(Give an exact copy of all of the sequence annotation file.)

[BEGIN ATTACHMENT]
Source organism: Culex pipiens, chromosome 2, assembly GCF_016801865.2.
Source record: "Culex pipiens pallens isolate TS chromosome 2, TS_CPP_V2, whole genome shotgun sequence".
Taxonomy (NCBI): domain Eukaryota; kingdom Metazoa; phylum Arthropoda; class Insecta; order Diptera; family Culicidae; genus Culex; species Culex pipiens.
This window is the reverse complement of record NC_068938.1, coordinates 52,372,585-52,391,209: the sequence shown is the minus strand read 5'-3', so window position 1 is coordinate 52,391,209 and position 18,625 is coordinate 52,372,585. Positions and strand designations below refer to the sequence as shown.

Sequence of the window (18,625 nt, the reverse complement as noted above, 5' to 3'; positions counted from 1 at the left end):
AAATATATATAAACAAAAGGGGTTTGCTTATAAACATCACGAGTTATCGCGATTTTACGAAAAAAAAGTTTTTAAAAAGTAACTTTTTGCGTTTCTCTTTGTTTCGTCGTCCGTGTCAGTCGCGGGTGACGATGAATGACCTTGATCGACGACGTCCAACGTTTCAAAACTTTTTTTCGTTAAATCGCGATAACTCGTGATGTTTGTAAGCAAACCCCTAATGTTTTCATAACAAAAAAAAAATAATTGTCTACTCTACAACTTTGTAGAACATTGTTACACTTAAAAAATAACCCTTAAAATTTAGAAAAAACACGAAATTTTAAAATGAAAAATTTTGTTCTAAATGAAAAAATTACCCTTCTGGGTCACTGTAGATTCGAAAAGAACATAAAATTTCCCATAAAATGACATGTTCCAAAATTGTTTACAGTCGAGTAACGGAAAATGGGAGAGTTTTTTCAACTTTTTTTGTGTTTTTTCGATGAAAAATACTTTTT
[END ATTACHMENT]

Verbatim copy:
Source organism: Culex pipiens, chromosome 2, assembly GCF_016801865.2.
Source record: "Culex pipiens pallens isolate TS chromosome 2, TS_CPP_V2, whole genome shotgun sequence".
Taxonomy (NCBI): domain Eukaryota; kingdom Metazoa; phylum Arthropoda; class Insecta; order Diptera; family Culicidae; genus Culex; species Culex pipiens.
This window is the reverse complement of record NC_068938.1, coordinates 52,372,585-52,391,209: the sequence shown is the minus strand read 5'-3', so window position 1 is coordinate 52,391,209 and position 18,625 is coordinate 52,372,585. Positions and strand designations below refer to the sequence as shown.

Sequence of the window (18,625 nt, the reverse complement as noted above, 5' to 3'; positions counted from 1 at the left end):
AAATATATATAAACAAAAGGGGTTTGCTTATAAACATCACGAGTTATCGCGATTTTACGAAAAAAAAGTTTTTAAAAAGTAACTTTTTGCGTTTCTCTTTGTTTCGTCGTCCGTGTCAGTCGCGGGTGACGATGAATGACCTTGATCGACGACGTCCAACGTTTCAAAACTTTTTTTCGTTAAATCGCGATAACTCGTGATGTTTGTAAGCAAACCCCTAATGTTTTCATAACAAAAAAAAAATAATTGTCTACTCTACAACTTTGTAGAACATTGTTACACTTAAAAAATAACCCTTAAAATTTAGAAAAAACACGAAATTTTAAAATGAAAAATTTTGTTCTAAATGAAAAAATTACCCTTCTGGGTCACTGTAGATTCGAAAAGAACATAAAATTTCCCATAAAATGACATGTTCCAAAATTGTTTACAGTCGAGTAACGGAAAATGGGAGAGTTTTTTCAACTTTTTTTGTGTTTTTTCGATGAAAAATACTTTTT